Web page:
I’m planning to not post for a while. Everything’s fine, I’m just focusing on other things. In the meantime:
I’m planning to not post for a while. Everything’s fine, I’m just focusing on other things. In the meantime:
Hello everyone! I will be transferring my blog to a different server very soon and I’m not sure how it will look once it’s transferred so bear with me until I get that sorted out.
In the meantime, here’s a single I found in the free bin outside Enterprise Records recently. you can bet I had some fun using my limited German to try and read the front cover of this to my husband when I brought it home.
And lest you think this is a one off sort of thing, here’s a video from 2012 of Vader Abraham singing the song in front of a live audience. I kind of teared up a little when they stop they music around the two minute mark and the entire theater is singing along. I’m a sucker for shared joy like that:
There’s a line in the They Might Be Giants song “Ana Ng” that goes “all alone at the ’64 World’s Fair, 80 dolls yelling ‘small girl after all’. Who was at the DuPont Pavilion? Why was the bench still warm? Who had been there?” That line plays in my mind sometimes (okay, a lot of the time) and it sparked my interest in finding out more about the 1964 World’s Fair.
The fair opened in Flushing Meadows, Queens, New York in April, 1964 and ran through October, 1965 with a break during the winter months. This was the third World’s Fair to be hosted by New York City and had the dual theme of “peace through understanding” and “Man’s achievement on a shrinking globe in an expanding universe.” The Unisphere, a 12 story high sculpture of the earth that still stands today, represented this idea. In reality, “man’s achievement” was largely represented by corporations with their own pavilions to showcase their products and revel in the optimistic future of the space age. I’ll admit that’s one of the many reasons I love the idea of the fair. The relationship between consumers and corporations has changed dramatically in the years since the fair and I love the idea of getting excited to go to a corporation’s pavilion to see its upcoming products and hear how my life would be improved by owning them. It’s a form of advertising that doesn’t exist in the same way anymore, and things like that always catch my interest.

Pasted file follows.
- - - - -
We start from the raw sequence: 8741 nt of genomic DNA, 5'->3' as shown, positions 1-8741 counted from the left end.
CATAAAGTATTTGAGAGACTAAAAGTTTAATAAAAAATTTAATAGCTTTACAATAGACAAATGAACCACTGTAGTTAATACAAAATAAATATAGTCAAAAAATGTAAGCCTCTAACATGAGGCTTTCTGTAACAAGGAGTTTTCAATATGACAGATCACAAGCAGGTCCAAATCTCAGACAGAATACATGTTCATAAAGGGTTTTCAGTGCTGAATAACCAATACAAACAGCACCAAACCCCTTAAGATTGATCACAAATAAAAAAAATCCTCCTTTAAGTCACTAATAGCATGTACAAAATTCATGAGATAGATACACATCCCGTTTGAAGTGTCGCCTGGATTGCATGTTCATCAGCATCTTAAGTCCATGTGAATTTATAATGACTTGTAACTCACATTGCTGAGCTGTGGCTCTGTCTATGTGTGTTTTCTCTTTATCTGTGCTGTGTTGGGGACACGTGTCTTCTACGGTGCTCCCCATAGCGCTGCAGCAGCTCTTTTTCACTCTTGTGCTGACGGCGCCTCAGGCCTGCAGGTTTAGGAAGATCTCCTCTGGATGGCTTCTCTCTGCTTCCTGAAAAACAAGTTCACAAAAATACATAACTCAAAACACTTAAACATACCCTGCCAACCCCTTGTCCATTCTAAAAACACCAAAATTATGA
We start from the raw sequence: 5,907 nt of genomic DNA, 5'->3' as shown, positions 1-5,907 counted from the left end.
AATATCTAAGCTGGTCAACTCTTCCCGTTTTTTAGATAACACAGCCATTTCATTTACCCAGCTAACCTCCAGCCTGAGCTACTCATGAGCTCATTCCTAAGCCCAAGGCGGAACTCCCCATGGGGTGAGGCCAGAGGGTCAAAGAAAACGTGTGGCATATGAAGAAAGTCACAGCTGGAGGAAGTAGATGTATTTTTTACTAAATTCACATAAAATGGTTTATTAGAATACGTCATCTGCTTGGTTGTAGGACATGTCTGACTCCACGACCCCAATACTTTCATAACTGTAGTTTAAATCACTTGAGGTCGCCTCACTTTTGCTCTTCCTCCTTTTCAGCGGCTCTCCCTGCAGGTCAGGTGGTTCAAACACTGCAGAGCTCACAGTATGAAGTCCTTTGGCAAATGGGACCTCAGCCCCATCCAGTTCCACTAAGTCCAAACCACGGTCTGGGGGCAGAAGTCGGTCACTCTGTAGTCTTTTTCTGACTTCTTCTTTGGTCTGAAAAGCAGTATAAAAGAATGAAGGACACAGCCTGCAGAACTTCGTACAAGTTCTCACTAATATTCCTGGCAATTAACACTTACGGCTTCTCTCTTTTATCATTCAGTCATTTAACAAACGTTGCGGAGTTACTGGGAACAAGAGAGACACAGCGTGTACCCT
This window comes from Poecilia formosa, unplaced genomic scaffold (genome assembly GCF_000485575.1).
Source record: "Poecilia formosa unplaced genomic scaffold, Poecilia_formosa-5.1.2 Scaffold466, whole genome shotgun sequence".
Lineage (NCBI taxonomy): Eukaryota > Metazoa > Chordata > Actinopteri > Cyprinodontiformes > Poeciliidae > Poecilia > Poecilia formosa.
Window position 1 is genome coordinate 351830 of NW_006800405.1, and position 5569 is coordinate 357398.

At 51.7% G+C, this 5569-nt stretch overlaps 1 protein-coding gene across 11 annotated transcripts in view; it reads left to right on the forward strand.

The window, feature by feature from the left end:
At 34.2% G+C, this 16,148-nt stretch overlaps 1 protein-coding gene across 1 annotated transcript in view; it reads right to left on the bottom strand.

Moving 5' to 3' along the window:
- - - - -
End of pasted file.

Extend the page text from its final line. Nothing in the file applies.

The name “World’s Fair” is a bit of a misnomer since many countries chose not to participate in the event for reasons you can easily look up elsewhere. Still, there was a legitimate international element to the fair as a handfull of nations like Japan, Ireland, Spain, and Austria had a presence in both exhibits and concessions. Some of the more fun exhibitions from the United States included a dolphin show from Florida, a scale model of New York City, and the world’s largest cheese which was, of course, provided by Wisconsin. The commercially run pavilion to gross the most money during the fair’s run was, believe it or not, the Gay New Orleans Night Club which put on a show headlined by Go-Go dancer Candy Johnson (who would become the subject of the Strangelove’s song “I Want Candy” and who is also known for appearing in ’60s Beach Party movies).
A notable influence at the fair was none other than Walt Disney. Many of what are now considered classic experiences at Disneyland were created for the 1964 World’s Fair, including the Carousel of Progress, Great Moments with Mr. Lincoln, and the infamous It’s a Small World ride. The audio animatronics perfected for the fair would later contribute to the development of other popular rides at Disneyland, like the Haunted Mansion and Pirates of the Caribbean. Walt showcased his company’s exhibits at the fair in a broadcast called “Disneyland Goes to the World’s Fair.” If you want to see that, some kind soul has uploaded it online for your enjoyment:
And now, to bring things to a fun end, here’s Miss Perpetual Motion herself Candy Johnson dancing during the closing credits of Beach Party to give you an idea of why her appearance brought in so much money. Damn that girl can dance:
You may have noticed a new banner on the side of my blog that says I’m part of the Totally Awesome Blog Hop. If you’re wondering what that is, here’s the scoop!
The blog hop is hosted by a handful of excellent blogs like Chantilly Songs, The Curious Pug, Charlie Foxtrot, Tigerlily Quinn, Everyday is a Holiday, Pulp Sushi, The Shades of Monet Chronicles, Rachel the Hat, Gentri Lee, and friend of Saturday’s Child Kitty and Buck! Each of these sites have a list of everyone participating in the blog hop and as I’m writing this there are 203 people listed on the blog hop roster– isn’t that amazing?